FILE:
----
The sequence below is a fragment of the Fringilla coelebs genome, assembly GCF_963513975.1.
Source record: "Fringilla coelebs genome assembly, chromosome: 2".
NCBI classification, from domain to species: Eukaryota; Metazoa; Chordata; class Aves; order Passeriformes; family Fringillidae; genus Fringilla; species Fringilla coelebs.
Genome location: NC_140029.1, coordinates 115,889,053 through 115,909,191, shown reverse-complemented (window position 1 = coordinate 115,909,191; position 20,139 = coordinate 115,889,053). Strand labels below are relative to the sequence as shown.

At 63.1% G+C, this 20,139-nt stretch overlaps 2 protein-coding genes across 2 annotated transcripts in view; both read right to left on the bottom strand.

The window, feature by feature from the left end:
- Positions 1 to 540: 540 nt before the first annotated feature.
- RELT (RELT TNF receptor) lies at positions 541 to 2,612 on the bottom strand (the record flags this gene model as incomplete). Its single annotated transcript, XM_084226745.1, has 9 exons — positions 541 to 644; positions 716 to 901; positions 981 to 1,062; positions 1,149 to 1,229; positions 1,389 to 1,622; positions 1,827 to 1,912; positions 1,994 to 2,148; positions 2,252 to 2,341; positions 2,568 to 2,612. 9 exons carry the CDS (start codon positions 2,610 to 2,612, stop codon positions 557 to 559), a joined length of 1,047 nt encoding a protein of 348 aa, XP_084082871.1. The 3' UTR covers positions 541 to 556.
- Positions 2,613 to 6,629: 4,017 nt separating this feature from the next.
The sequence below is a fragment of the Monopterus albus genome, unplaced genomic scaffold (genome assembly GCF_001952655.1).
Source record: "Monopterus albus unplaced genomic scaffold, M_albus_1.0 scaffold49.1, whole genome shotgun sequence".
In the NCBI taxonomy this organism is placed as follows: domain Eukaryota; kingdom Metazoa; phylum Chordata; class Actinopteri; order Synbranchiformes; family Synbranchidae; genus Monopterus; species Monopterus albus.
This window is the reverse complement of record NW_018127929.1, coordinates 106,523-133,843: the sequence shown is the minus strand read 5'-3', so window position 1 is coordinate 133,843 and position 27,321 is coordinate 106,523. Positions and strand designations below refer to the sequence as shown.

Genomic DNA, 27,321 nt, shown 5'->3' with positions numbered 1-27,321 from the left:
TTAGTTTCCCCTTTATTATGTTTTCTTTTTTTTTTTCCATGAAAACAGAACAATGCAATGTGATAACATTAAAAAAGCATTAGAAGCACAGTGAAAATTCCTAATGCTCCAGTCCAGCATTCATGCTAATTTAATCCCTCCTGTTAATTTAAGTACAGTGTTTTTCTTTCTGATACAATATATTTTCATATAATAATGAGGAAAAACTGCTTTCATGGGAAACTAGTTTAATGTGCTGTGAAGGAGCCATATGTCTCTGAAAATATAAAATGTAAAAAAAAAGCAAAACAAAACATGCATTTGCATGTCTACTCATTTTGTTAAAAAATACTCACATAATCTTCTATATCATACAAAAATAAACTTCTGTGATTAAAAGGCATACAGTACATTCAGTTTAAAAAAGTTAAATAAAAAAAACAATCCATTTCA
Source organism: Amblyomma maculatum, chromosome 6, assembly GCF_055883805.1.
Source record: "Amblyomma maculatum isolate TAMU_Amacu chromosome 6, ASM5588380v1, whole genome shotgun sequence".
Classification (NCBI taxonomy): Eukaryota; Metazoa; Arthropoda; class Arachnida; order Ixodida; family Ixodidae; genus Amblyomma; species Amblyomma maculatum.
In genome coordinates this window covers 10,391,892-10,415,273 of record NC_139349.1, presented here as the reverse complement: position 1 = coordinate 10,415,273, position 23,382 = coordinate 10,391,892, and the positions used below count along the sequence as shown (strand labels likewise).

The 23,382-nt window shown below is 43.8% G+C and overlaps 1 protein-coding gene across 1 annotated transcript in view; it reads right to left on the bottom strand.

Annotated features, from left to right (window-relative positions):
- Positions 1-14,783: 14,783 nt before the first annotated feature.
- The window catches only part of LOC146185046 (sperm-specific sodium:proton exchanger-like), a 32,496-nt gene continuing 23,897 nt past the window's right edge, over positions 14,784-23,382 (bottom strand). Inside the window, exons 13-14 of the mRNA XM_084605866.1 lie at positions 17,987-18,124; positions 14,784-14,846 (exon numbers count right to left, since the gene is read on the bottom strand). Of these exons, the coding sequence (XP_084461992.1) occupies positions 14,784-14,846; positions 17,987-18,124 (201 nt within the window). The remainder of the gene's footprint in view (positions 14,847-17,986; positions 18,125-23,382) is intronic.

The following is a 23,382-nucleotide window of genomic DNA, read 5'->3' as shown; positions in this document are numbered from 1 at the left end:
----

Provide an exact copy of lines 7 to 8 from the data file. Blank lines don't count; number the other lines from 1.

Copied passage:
- Positions 1 to 540: 540 nt before the first annotated feature.
- RELT (RELT TNF receptor) lies at positions 541 to 2,612 on the bottom strand (the record flags this gene model as incomplete). Its single annotated transcript, XM_084226745.1, has 9 exons — positions 541 to 644; positions 716 to 901; positions 981 to 1,062; positions 1,149 to 1,229; positions 1,389 to 1,622; positions 1,827 to 1,912; positions 1,994 to 2,148; positions 2,252 to 2,341; positions 2,568 to 2,612. 9 exons carry the CDS (start codon positions 2,610 to 2,612, stop codon positions 557 to 559), a joined length of 1,047 nt encoding a protein of 348 aa, XP_084082871.1. The 3' UTR covers positions 541 to 556.